Were it not for the crystalline float of their harmonies, you’d be hard-pressed to believe opera was what first brought Allison Phipps and Geneva Halverson together. The music they make as Serenade — bright and simple, classic and warm — is lightyears removed from the classical opera that the duo studied at the University of Manitoba. But that formal training is there if you look for it, both in the richness of their voices and the ease with which they dance around each other.
“Isn’t that the weirdest thing? To say, ‘Oh, we studied classical training opera,’ but then we go into country,” Halverson said over Zoom. The duo spoke from their respective homes, but their close friendship and familiar banter were evident even through the glitches and pauses.
“It’s another genre that no one else likes, just like opera,” Phipps said.
“Yeah, why not do the second least desirable form of music?” Halverson said.
The duo began making music as Serenade in 2018 and have released a modest collection of singles and a Christmas album of classic covers on the journey toward their upcoming debut EP, Country Love Songs.
Songwriter Halverson and multi-instrumentalist Phipps describe their musical partnership as an extension of their friendship, sharing of strengths and mutual passions.
“So, I suck at songwriting,” Phipps said. “I don’t do any of it, Geneva does all of it, and I just come in after. She’s like, ‘Okay, I made this song,’ and I’m like ‘Ooh, let’s create a harmony,’ and then that’s it.”
Halverson jokingly threatened to throw an orange through her screen before acquiescing.
“Well, I mean, you’re not wrong,” she said. “She gives me way too much credit.”
“If something kind of, really good or really bad or just anything really emotional happens in my life, instead of dealing with it, I write it down and turn it into a song,” Halverson said. “I’ll see Allison after having this huge breakdown and be like, ‘Hey, I wrote a song about my feelings!’”
“It’s more like you write about my feelings,” Phipps said.
“Yeah, because I know your feelings better than I know my own,” Halverson said.
The two say they’ve always been singing, whether in other groups or alone, but describe Serenade as the first time they felt everything click.
“I’d always played in numerous weird […] not bar bands, I would say [more] like garage bands and stuff. But I didn’t really find the thing I wanted to do until I sang with Allison,” Halverson said.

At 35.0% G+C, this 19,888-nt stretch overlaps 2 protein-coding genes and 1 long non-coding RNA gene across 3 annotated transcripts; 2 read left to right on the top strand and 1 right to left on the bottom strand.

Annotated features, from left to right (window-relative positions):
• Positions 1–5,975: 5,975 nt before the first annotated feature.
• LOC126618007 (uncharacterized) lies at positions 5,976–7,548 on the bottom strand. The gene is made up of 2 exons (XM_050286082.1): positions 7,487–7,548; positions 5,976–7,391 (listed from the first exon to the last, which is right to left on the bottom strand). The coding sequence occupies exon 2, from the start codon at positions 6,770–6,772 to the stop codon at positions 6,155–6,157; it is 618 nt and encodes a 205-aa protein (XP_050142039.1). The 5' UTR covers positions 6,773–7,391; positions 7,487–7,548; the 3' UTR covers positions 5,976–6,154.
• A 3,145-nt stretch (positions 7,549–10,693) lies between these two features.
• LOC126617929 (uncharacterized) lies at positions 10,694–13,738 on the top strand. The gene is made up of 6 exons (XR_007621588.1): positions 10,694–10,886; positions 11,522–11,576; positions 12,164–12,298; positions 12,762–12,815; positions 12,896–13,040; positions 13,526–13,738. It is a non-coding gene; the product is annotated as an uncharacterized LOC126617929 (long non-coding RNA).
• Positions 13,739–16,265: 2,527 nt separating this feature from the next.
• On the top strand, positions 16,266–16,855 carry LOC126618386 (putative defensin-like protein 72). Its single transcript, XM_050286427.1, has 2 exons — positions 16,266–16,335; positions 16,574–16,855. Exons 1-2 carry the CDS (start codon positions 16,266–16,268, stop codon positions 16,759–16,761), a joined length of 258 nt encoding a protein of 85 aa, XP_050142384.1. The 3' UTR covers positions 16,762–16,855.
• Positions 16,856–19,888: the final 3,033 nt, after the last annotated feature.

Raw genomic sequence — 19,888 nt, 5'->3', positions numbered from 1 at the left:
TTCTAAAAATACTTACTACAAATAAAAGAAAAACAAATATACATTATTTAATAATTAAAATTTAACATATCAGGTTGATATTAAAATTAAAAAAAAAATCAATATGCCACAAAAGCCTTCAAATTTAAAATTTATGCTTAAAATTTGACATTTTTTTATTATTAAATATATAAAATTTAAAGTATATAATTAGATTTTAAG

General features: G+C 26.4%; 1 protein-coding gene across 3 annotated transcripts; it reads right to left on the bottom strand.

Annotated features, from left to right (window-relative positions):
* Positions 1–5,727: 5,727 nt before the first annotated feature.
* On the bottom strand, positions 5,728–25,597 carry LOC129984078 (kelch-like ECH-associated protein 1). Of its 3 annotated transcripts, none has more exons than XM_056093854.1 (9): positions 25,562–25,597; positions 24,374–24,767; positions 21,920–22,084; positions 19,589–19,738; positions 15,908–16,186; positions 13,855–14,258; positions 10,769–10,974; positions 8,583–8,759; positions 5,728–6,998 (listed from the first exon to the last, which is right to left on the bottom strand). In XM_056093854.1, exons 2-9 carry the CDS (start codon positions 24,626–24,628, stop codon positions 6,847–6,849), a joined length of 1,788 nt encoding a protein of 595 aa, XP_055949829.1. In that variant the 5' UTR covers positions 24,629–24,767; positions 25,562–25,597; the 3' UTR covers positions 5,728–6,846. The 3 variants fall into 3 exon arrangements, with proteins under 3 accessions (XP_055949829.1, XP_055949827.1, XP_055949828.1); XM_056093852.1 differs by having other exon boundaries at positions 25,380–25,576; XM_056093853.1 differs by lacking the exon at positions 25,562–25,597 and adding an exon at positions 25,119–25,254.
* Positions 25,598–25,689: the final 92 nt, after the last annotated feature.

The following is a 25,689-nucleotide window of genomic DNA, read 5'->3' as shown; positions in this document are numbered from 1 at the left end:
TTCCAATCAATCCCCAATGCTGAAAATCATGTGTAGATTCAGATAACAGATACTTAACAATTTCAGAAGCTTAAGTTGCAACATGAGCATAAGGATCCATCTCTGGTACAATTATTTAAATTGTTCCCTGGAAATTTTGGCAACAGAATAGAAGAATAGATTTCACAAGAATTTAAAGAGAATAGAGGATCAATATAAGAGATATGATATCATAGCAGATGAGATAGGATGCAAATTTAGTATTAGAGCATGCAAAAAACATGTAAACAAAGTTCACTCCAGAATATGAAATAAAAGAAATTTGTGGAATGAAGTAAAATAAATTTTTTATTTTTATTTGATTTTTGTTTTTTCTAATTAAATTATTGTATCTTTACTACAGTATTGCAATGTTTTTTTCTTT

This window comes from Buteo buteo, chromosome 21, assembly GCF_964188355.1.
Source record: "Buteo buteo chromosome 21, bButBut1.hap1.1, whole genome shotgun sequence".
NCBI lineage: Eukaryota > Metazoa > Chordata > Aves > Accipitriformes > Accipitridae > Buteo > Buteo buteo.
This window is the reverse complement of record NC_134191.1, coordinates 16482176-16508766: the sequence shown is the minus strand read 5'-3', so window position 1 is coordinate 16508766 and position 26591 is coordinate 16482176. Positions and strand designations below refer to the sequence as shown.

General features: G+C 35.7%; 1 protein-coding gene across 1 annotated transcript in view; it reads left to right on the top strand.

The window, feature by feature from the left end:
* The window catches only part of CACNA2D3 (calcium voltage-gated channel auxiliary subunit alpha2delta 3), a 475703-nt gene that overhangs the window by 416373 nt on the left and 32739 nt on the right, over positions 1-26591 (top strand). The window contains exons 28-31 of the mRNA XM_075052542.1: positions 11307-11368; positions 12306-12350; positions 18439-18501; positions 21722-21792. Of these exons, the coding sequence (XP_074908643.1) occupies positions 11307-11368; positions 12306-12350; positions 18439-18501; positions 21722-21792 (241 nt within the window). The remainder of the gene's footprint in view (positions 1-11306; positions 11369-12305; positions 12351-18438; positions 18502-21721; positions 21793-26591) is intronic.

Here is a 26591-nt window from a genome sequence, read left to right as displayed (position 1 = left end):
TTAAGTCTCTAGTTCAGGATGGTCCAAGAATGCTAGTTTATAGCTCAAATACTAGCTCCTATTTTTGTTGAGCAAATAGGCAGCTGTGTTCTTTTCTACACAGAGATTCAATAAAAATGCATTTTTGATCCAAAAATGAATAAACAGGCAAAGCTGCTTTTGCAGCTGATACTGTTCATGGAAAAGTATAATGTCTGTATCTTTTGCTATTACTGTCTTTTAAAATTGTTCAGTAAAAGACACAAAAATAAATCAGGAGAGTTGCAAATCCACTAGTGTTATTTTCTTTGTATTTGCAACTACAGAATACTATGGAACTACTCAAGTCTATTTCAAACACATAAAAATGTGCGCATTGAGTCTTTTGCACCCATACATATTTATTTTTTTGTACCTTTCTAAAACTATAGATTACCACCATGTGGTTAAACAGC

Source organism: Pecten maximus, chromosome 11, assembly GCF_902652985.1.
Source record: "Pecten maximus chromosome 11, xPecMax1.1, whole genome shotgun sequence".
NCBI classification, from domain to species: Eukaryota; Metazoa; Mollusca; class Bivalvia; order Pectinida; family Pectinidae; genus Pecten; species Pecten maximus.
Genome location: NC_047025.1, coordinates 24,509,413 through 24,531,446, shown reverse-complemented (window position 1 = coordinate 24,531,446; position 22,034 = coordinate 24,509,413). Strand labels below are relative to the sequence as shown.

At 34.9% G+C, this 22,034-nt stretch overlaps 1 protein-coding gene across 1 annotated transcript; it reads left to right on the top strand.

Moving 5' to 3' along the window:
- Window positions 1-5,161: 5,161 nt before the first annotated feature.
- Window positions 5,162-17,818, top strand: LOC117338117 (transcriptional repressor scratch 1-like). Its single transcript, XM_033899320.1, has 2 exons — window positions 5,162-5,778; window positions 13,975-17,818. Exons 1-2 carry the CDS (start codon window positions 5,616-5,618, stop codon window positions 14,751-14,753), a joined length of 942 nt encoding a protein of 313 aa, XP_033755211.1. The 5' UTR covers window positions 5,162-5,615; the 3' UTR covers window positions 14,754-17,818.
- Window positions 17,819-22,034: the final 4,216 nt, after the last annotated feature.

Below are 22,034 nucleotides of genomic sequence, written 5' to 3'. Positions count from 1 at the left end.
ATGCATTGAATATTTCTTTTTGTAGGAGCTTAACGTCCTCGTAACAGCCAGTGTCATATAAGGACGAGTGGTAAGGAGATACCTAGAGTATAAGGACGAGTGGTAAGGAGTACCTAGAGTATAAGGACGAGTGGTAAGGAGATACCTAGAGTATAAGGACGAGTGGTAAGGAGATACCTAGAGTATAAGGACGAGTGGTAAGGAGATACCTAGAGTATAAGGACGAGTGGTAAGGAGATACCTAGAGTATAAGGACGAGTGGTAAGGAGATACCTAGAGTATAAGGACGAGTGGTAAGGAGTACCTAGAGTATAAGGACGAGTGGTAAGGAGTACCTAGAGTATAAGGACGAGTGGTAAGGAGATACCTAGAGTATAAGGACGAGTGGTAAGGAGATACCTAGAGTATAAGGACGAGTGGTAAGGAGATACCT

“I would sing country music by myself but, I don’t know, it wasn’t the same,” Phipps said.
And just as they’d begun to develop this shared musical voice, the world took a turn. Halverson describes the months of quarantine as creatively fruitful — after quickly bubbling together, the duo wrote a slew of new songs while stuck inside. Still, in terms of trying to release and market their music amid a worsening pandemic, Phipps puts it rather succinctly.
“It sucks,” she said. “This summer especially […] we had applied to all these music festivals and got into quite a few and then we couldn’t do any of them.”
Even beyond the loss of opportunity and exposure, Halverson describes the difficulties in releasing music without a live audience to engage with.
“What you write is meant to be shared,” Halverson said. “I mean, recording them is great, doing them in the studio is great, hearing people’s reaction to a music video is cool.”
“But, I mean, I’ll never forget the first time we sang ‘Chestnut Eyes’ for one of our first gigs, and I looked out and people are mouthing words back. And it was a song I wrote? It was the weirdest feeling.”
“That’s something we don’t get to experience with these new songs. They’re just kind of out in the world, and you don’t get to really see what people feel about them,” Halverson said.
“It just kind of stays in mid-air.”
Still, the duo continues on — plans for a second Christmas record are in the works. Their debut EP as Serenade is still somewhere on the horizon. Halverson and Phipps will keep singing and recording until they can stand on a stage again and share their music — for their fans, for each other and for themselves.
As Halverson puts it, “It’s a form of escape, and the minute you’re singing a song and the minute you’re on stage, it’s a way to get away from everything else.”